Sega, being the bloomin dimwits they were back then, decided that the cool imagery of the Mega Drive, Sonic, and the whole 'Nintendo is kiddy' marketing bull they had going on at the time, wasn't enough for their bottom line and commissioned the Sega CD to be developed. Some wise guy at Sega HQ probably thought kids everywhere were getting a hard-on for the Sonic&Knuckles lock-on game cartridge and decided to do one better with a side-enabled Sega CD as well as a slot-in 32X accessory that just ended up making the unit look like a clusterfuck of amateur design schematics.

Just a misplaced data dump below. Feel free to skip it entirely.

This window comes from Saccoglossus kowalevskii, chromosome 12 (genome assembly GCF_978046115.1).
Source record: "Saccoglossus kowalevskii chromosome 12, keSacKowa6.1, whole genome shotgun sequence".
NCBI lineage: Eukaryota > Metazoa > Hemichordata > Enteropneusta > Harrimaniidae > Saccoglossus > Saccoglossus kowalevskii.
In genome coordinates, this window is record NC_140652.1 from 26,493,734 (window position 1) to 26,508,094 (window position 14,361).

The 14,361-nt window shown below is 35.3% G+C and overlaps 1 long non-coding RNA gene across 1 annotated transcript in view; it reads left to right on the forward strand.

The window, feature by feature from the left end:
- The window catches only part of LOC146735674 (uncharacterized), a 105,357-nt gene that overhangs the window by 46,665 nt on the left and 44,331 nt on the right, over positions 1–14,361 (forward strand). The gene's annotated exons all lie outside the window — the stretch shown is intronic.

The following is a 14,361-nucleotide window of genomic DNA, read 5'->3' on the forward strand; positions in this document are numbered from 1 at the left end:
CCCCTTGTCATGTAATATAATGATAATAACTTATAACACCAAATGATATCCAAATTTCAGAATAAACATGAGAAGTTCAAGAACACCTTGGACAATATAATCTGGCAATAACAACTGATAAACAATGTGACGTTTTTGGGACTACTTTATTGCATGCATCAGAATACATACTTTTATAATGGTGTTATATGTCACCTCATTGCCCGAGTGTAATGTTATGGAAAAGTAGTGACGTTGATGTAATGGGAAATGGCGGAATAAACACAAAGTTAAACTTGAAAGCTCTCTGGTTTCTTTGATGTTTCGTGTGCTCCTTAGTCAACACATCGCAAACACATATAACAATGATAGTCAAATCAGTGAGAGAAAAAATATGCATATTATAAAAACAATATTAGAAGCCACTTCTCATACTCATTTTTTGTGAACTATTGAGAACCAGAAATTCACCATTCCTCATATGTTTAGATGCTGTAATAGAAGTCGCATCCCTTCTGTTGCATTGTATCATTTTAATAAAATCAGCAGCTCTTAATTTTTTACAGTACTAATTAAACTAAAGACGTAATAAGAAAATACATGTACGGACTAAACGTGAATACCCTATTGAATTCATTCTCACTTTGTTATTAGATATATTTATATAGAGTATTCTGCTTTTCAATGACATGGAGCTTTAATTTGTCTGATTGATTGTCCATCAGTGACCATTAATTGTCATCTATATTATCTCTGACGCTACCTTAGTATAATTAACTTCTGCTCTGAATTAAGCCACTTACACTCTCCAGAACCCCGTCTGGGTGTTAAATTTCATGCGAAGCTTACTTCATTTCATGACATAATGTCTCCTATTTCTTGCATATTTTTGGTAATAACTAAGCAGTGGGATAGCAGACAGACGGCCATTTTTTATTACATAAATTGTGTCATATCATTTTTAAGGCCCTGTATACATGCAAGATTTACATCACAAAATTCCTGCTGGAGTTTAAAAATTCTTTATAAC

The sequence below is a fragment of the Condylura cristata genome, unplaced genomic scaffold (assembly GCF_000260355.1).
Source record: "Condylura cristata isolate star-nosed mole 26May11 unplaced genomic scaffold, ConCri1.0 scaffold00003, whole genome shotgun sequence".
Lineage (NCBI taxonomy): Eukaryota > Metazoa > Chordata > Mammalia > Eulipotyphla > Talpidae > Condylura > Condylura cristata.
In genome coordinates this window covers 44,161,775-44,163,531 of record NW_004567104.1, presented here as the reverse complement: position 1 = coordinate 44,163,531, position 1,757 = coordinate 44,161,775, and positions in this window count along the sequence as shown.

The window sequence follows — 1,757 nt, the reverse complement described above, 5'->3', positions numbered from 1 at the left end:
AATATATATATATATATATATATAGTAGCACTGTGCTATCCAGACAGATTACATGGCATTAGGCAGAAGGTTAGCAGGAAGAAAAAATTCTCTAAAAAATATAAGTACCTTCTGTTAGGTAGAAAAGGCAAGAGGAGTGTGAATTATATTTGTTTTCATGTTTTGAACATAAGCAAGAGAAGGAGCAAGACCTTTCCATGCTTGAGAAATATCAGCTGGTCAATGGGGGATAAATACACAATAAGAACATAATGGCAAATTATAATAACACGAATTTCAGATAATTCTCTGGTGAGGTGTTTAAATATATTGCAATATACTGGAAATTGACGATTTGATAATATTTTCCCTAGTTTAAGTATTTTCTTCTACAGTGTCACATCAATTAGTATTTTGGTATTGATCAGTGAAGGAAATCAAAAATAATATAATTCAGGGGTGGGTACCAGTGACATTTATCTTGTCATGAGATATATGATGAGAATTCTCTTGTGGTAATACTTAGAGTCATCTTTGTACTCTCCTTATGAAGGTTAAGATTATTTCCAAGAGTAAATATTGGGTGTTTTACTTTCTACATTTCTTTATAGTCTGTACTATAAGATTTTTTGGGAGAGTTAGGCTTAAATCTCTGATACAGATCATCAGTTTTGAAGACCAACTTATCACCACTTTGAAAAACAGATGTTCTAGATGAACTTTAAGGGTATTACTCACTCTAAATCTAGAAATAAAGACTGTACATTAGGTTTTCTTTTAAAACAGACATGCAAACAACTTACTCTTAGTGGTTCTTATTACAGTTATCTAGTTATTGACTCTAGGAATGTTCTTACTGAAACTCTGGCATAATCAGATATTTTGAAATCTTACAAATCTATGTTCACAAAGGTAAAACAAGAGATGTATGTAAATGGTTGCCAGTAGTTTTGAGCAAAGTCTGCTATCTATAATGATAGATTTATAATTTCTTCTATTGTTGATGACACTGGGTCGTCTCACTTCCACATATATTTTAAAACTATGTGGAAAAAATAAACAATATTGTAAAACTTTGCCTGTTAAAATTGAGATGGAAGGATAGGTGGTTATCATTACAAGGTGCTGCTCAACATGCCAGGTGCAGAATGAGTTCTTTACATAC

Sorry, off-tangent. Basically for some reason Nintendo saw the Sega CD as a potential threat to their own system that was beating the everloving tar out of the Mega Drive and sought to make a CD machine of their own. In trots Sony, of whom Nintendo had previously worked with to create the sound chips inside of the SNES, and thus the Nintendo Play Station was greenlit. Yup, the gap is intentional, and yup, those two iconic terms, now complete opposites in so many ways, could have been best buds had Sony been a bit more gracious and Nintendo been able to read contracts properly. Word to the wise is that Nintendo discovered a clause in the contract that would give Sony dominating control over what products were released on this Play Station machine, including any Nintendo franchise that were to be represented on there. So Nintendo buggered off to Philips instead and got them to mutate a VCR into the Philips CDi instead (the less said about that travesty the better), and in return publicly shunned Sony's newly unveiled Play Station Prototype. Sony saw red, vowed vengeance in some business-like manner and completed the prototype on their own. The gap in the name was removed since it was still a Nintendo trademark ironically enough, and the Sony Playstation was re-unveiled as a standalone product, proceeding to kick the teeth off of all competitors for over a decade.